Sept. 17, 2014: Mahoning Valley Race Course and Casino opens in Austintown. The facility boasts 1,000 video lottery machines, a food court and restaurant, and a bar with live entertainment, as well as a horse-racing track and an area for off-track simulcast betting.

Aug. 24, 2017: The Zac Brown Band plays at Stambaugh Stadium on the campus of Youngstown State University, becoming the first major concert at the football stadium. The concert drew more than 15,000 people. The following year, a concert at the stadium drew more than 20,000 people, becoming the largest concert ever to take place in the city.

May 7, 2019: Actor Ed O’Neill, who grew up in Youngstown and attended Youngstown State University, becomes the king of TV sitcoms, surpassing reigning champ Lucille Ball with his 494th episode. O’Neill’s impressive feat included 262 episodes of “Married With Children.” He broke the record with his 232nd episode of “Modern Family.” O’Neill is just one of many Youngstowners who went on to fame as actors and musicians. The list includes, among others, the late Joe Flynn (“McHale’s Navy” on ABC), and actor-singer Maureen McGovern.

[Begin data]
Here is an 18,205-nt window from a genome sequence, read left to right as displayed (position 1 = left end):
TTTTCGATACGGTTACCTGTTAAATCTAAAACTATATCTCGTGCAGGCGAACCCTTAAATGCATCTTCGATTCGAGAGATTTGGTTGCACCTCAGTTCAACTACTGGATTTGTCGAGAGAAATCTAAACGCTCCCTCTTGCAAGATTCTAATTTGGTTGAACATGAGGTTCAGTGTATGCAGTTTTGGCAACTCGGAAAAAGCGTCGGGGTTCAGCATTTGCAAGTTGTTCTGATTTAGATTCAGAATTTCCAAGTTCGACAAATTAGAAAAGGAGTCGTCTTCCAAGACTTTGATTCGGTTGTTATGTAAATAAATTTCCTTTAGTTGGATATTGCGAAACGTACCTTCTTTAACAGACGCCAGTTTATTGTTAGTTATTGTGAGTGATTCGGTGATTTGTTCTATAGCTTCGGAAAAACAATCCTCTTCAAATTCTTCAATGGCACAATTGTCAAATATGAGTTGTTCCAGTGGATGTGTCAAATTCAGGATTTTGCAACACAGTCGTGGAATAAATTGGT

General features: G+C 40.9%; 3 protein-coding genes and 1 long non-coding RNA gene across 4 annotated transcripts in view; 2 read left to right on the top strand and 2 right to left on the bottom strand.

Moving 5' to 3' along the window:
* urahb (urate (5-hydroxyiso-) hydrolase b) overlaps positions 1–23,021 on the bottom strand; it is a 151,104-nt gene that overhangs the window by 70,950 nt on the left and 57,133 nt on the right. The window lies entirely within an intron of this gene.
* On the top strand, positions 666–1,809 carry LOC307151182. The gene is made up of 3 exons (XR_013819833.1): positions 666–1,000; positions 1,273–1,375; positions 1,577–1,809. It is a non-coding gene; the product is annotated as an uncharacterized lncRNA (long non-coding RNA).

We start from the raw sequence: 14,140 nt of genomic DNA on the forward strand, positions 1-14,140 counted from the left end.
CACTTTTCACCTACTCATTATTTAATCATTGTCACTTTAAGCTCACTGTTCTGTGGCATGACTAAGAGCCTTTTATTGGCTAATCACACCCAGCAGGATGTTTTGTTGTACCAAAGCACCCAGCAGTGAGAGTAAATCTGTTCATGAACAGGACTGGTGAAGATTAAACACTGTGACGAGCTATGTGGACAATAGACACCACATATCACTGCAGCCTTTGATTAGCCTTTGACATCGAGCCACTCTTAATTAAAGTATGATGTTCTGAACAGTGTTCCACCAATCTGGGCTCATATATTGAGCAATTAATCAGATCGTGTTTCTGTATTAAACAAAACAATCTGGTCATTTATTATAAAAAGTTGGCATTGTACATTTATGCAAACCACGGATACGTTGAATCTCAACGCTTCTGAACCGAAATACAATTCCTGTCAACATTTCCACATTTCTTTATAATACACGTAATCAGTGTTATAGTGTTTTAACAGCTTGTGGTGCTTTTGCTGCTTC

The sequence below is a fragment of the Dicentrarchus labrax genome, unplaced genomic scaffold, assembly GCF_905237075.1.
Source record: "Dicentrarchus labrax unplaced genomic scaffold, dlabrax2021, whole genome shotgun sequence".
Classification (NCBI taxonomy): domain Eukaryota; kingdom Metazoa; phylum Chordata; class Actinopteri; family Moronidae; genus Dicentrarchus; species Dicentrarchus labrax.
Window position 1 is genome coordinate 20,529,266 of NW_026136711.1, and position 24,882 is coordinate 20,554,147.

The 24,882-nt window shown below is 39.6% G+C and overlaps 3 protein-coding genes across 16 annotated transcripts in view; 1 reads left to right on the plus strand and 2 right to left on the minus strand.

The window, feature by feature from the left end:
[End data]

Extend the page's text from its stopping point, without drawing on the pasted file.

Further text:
June 14, 2019: Youngstown Foundation Amphitheatre opens with a free open house and a concert featuring local bands, including Geo C and Tha Storm. The first paid event was to be a concert by Michael Stanley and the Resonators and Donnie Iris and the Cruisers the following night, but it was postponed due to rain. The first paid event therefore became rapper Gucci Mane, who drew a large crowd to the 4,500-capacity venue.